Presentation on theme: "MARY MCCLURE, SOCIAL WORK FIELD PLACEMENT STUDENT Anxiety & Depression in School Age Children."— Presentation transcript:
MARY MCCLURE, SOCIAL WORK FIELD PLACEMENT STUDENT Anxiety & Depression in School Age Children
Welcome! Ice Breaker About Us About You Name & school What you know about mental illness Stories Questions
By the Numbers Anxiety disorders are the most common mental illness in the U.S., affecting 18% the adult population Anxiety disorders affect 1 in 8 children 8% of teens 13-18 have an anxiety disorder Symptoms commonly emerge around age 6 Of these, only 18% received mental health care
By the Numbers 2% of school age children & 8% of adolescents meet criteria for major depression 1 in 5 teens have experienced depression Nearly one-half of those diagnosed with depression are also diagnosed with an anxiety disorder
What is Anxiety? Anxiety Disorders generalized anxiety disorder (GAD) Social phobia Separation anxiety
Signs & Symptoms of Anxiety Disorders Symptoms cluster around excessive, irrational fear and dread. Physical pain Extreme discomfort in social situations Excessive fear about the future Extreme sensitivity to rejection or failure Poor concentration Increased irritability, anger, or hostility Symptoms present for at least 6 months
Causes of Anxiety Disorders Combination of genetic, environmental, psychological, and developmental factors Brain disorder brought on by changes in brain chemistry Key actors in brain production of fear and anxiety Amygdala: process incoming sensory signals Hippocampus: encodes events into memories
What is Depression? Child feels discouraged, sad, hopeless, unmotivated, or disinterested in life. Depression: feelings last for more than two weeks and interfere with daily activities.
Symptoms of Depression Persistent sad, anxious or "empty" mood Hopelessness, pessimism Guilt, worthlessness, helplessness Loss of interest or pleasure in hobbies and activities Decreased energy, fatigue Difficulty concentrating, remembering, making decisions Sleep issues Low appetite/weight loss or overeating/weight gain Thoughts of death or suicide, suicide attempts Restlessness, irritability Persistent physical symptoms that do not respond to treatment, such as headaches, digestive disorders and pain for which no other cause can be diagnosed. Source: Anxiety & Depression Association of America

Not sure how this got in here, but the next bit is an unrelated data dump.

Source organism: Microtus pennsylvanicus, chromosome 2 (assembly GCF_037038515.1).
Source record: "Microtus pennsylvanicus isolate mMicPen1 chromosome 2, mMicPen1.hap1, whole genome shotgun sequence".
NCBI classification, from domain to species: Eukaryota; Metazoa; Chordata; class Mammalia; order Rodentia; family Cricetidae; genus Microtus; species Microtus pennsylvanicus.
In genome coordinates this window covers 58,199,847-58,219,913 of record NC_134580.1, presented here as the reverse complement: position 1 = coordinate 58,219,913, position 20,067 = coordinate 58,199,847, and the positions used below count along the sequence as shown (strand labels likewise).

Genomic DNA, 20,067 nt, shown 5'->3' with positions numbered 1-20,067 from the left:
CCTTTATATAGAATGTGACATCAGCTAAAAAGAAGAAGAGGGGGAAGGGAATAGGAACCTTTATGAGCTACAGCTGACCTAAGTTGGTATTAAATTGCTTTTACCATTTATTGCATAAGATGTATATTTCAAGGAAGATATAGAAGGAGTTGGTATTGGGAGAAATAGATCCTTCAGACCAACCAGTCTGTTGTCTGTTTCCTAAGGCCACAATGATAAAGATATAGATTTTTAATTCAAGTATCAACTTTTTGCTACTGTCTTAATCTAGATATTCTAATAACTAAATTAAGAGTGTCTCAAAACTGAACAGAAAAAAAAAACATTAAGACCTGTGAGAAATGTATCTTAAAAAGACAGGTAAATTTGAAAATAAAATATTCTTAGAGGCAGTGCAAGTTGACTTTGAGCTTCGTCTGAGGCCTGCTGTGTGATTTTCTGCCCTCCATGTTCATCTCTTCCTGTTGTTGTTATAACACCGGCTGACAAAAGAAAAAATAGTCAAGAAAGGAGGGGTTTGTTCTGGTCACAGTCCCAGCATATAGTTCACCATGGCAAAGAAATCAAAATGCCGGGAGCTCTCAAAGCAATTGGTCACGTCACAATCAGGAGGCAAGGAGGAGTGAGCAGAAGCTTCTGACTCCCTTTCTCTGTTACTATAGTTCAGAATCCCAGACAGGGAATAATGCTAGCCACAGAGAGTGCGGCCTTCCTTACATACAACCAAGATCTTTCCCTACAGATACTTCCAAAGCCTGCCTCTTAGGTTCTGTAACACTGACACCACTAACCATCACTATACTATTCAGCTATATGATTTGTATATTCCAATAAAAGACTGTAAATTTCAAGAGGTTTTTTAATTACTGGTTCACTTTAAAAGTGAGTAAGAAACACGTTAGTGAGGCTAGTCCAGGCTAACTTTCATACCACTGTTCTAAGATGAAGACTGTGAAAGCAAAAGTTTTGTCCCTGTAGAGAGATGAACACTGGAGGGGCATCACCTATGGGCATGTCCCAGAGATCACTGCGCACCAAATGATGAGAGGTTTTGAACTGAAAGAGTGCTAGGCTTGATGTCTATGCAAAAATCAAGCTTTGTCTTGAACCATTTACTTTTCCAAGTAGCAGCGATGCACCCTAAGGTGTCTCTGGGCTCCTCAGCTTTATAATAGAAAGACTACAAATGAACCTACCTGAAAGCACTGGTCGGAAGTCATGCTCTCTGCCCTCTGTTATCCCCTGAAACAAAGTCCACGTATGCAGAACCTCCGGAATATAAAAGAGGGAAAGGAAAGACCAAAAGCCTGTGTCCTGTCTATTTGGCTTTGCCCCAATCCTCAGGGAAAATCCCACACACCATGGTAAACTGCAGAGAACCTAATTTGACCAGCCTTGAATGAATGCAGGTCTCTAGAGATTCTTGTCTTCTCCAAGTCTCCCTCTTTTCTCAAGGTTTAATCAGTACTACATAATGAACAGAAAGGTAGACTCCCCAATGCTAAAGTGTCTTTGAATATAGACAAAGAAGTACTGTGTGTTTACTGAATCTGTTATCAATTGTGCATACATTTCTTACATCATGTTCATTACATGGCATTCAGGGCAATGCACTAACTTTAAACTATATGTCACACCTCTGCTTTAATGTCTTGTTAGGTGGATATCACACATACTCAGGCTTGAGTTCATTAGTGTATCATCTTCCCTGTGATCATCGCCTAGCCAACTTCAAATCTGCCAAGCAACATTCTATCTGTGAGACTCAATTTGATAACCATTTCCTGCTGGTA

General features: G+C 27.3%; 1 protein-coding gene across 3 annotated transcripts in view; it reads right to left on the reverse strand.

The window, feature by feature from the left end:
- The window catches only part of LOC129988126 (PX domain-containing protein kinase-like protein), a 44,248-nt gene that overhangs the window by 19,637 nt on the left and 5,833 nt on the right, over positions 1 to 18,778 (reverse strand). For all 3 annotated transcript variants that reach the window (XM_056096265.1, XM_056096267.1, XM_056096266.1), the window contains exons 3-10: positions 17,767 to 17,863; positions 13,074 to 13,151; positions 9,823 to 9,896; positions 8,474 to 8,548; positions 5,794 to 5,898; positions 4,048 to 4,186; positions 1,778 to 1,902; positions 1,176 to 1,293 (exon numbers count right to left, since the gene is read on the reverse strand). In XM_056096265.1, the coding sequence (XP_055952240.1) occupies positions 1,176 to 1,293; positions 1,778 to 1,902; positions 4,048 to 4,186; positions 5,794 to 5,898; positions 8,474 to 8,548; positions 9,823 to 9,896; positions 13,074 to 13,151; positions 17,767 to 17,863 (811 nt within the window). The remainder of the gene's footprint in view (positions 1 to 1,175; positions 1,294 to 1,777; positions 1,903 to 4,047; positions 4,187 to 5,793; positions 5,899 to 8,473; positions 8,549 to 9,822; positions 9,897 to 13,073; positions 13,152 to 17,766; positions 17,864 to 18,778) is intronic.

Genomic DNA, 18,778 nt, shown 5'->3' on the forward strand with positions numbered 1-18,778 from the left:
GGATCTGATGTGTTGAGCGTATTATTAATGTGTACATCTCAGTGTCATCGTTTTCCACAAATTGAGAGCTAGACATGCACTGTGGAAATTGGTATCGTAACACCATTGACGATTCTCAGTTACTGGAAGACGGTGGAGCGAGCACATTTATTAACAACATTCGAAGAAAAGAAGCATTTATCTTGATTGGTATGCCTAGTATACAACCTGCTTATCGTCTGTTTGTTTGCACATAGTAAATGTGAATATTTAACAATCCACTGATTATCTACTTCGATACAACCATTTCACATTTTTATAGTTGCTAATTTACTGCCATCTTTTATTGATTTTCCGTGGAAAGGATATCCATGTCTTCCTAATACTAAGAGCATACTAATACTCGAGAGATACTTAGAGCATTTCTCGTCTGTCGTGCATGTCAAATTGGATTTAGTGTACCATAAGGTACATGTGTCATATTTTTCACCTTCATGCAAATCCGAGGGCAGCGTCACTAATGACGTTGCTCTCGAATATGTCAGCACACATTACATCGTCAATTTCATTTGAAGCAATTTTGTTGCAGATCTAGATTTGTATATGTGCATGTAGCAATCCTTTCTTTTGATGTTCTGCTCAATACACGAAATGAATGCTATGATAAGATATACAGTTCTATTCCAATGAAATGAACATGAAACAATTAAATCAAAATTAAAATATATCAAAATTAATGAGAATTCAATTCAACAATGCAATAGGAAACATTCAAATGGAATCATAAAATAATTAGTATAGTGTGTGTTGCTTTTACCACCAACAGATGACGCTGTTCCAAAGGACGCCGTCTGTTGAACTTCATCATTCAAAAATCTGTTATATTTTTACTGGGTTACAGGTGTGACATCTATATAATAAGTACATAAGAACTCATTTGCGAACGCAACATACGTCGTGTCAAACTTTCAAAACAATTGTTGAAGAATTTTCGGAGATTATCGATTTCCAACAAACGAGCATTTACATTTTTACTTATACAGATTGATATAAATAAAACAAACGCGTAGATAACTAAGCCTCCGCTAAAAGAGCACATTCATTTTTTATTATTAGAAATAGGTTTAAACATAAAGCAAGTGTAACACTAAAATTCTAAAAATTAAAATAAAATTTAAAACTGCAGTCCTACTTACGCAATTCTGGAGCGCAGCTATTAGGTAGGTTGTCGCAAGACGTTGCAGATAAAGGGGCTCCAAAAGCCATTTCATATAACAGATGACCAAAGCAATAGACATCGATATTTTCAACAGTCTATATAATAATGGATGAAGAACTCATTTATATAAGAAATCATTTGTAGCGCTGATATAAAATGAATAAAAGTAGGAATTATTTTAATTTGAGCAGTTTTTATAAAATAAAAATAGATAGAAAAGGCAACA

Causes of Depression Most likely, depression is caused by a combination of genetic, biological, environmental, and psychological factors. Depressive illnesses are disorders of the brain Neurotransmitters: out of balance MRIs of people with depression Family history, trauma, stressful situations Co-morbidity
How you can help your students Offer emotional support, understanding, patience, and encouragement. Pay attention to your child’s feelings. Stay calm when your child becomes anxious about a situation or event. Recognize and praise small accomplishments. Don’t punish mistakes or lack of progress. Be flexible and try to maintain a normal routine. Modify expectations during stressful periods. Plan for transitions. Source: Anxiety & Depression Association of America If you suspect your student is struggling with a mental health issue, please discuss with the teacher or site supervisor.
Older Adults & Mental Health Depression is not a normal part of aging. Studies show that most seniors feel satisfied with their lives Different experiences of depressive symptoms Grief vs. Major Depression Medical Conditions Suicide Rates Treatment
Conclusion Awareness Questions? Tell us what you learned! Sources: Anxiety & Depression Association of America (ADAA) National Institute of Mental Health WebMD